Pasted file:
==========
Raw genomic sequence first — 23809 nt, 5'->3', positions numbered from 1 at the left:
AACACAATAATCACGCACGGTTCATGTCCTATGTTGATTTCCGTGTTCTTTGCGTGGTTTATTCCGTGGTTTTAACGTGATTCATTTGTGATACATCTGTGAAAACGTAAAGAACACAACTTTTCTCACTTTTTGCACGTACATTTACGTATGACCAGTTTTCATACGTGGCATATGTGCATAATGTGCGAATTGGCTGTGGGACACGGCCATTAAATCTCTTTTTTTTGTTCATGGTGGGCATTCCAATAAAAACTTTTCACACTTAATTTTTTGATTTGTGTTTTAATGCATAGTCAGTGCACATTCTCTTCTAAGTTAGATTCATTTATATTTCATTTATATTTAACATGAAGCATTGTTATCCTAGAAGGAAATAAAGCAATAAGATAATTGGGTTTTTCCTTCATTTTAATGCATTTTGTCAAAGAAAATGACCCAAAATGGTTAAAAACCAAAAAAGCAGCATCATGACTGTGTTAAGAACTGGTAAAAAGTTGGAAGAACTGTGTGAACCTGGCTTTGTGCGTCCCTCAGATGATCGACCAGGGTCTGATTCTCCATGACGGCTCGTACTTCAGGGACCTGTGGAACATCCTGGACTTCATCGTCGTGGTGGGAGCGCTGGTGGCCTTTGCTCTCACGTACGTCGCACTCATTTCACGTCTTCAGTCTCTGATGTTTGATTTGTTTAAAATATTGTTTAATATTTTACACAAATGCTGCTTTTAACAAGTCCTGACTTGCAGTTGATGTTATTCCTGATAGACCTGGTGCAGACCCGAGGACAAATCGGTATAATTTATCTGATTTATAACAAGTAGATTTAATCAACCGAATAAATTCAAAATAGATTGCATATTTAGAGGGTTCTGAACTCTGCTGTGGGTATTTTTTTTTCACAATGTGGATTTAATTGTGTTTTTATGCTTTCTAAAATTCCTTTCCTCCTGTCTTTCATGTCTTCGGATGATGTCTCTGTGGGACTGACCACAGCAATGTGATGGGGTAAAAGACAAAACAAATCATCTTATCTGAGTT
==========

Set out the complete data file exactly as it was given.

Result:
Raw genomic sequence first — 23809 nt, 5'->3', positions numbered from 1 at the left:
AACACAATAATCACGCACGGTTCATGTCCTATGTTGATTTCCGTGTTCTTTGCGTGGTTTATTCCGTGGTTTTAACGTGATTCATTTGTGATACATCTGTGAAAACGTAAAGAACACAACTTTTCTCACTTTTTGCACGTACATTTACGTATGACCAGTTTTCATACGTGGCATATGTGCATAATGTGCGAATTGGCTGTGGGACACGGCCATTAAATCTCTTTTTTTTGTTCATGGTGGGCATTCCAATAAAAACTTTTCACACTTAATTTTTTGATTTGTGTTTTAATGCATAGTCAGTGCACATTCTCTTCTAAGTTAGATTCATTTATATTTCATTTATATTTAACATGAAGCATTGTTATCCTAGAAGGAAATAAAGCAATAAGATAATTGGGTTTTTCCTTCATTTTAATGCATTTTGTCAAAGAAAATGACCCAAAATGGTTAAAAACCAAAAAAGCAGCATCATGACTGTGTTAAGAACTGGTAAAAAGTTGGAAGAACTGTGTGAACCTGGCTTTGTGCGTCCCTCAGATGATCGACCAGGGTCTGATTCTCCATGACGGCTCGTACTTCAGGGACCTGTGGAACATCCTGGACTTCATCGTCGTGGTGGGAGCGCTGGTGGCCTTTGCTCTCACGTACGTCGCACTCATTTCACGTCTTCAGTCTCTGATGTTTGATTTGTTTAAAATATTGTTTAATATTTTACACAAATGCTGCTTTTAACAAGTCCTGACTTGCAGTTGATGTTATTCCTGATAGACCTGGTGCAGACCCGAGGACAAATCGGTATAATTTATCTGATTTATAACAAGTAGATTTAATCAACCGAATAAATTCAAAATAGATTGCATATTTAGAGGGTTCTGAACTCTGCTGTGGGTATTTTTTTTTCACAATGTGGATTTAATTGTGTTTTTATGCTTTCTAAAATTCCTTTCCTCCTGTCTTTCATGTCTTCGGATGATGTCTCTGTGGGACTGACCACAGCAATGTGATGGGGTAAAAGACAAAACAAATCATCTTATCTGAGTT